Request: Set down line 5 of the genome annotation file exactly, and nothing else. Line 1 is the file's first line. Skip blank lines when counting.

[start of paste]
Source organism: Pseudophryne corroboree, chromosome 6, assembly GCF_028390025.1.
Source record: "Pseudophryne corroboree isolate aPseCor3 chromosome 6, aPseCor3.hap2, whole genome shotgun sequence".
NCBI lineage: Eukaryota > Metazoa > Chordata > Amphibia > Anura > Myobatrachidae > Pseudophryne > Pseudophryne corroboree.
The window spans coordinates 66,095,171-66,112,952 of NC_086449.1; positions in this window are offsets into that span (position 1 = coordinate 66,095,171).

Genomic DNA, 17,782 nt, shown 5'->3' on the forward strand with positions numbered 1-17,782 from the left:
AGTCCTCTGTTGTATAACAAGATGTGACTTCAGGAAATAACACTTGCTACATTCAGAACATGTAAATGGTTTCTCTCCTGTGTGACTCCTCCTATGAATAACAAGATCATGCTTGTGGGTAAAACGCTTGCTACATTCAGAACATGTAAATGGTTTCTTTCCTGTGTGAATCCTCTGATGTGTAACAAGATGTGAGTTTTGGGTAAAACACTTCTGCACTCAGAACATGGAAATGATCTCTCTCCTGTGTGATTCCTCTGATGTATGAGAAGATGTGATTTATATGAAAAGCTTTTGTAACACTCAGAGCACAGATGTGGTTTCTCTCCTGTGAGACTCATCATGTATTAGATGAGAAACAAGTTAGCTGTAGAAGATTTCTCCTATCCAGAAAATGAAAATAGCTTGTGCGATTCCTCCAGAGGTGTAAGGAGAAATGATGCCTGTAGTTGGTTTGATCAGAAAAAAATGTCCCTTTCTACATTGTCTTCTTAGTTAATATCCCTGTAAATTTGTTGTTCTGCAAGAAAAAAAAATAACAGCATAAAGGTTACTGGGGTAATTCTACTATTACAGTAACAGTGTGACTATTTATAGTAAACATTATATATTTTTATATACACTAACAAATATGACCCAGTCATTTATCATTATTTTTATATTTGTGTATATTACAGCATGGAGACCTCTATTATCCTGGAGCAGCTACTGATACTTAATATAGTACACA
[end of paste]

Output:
Genomic DNA, 17,782 nt, shown 5'->3' on the forward strand with positions numbered 1-17,782 from the left: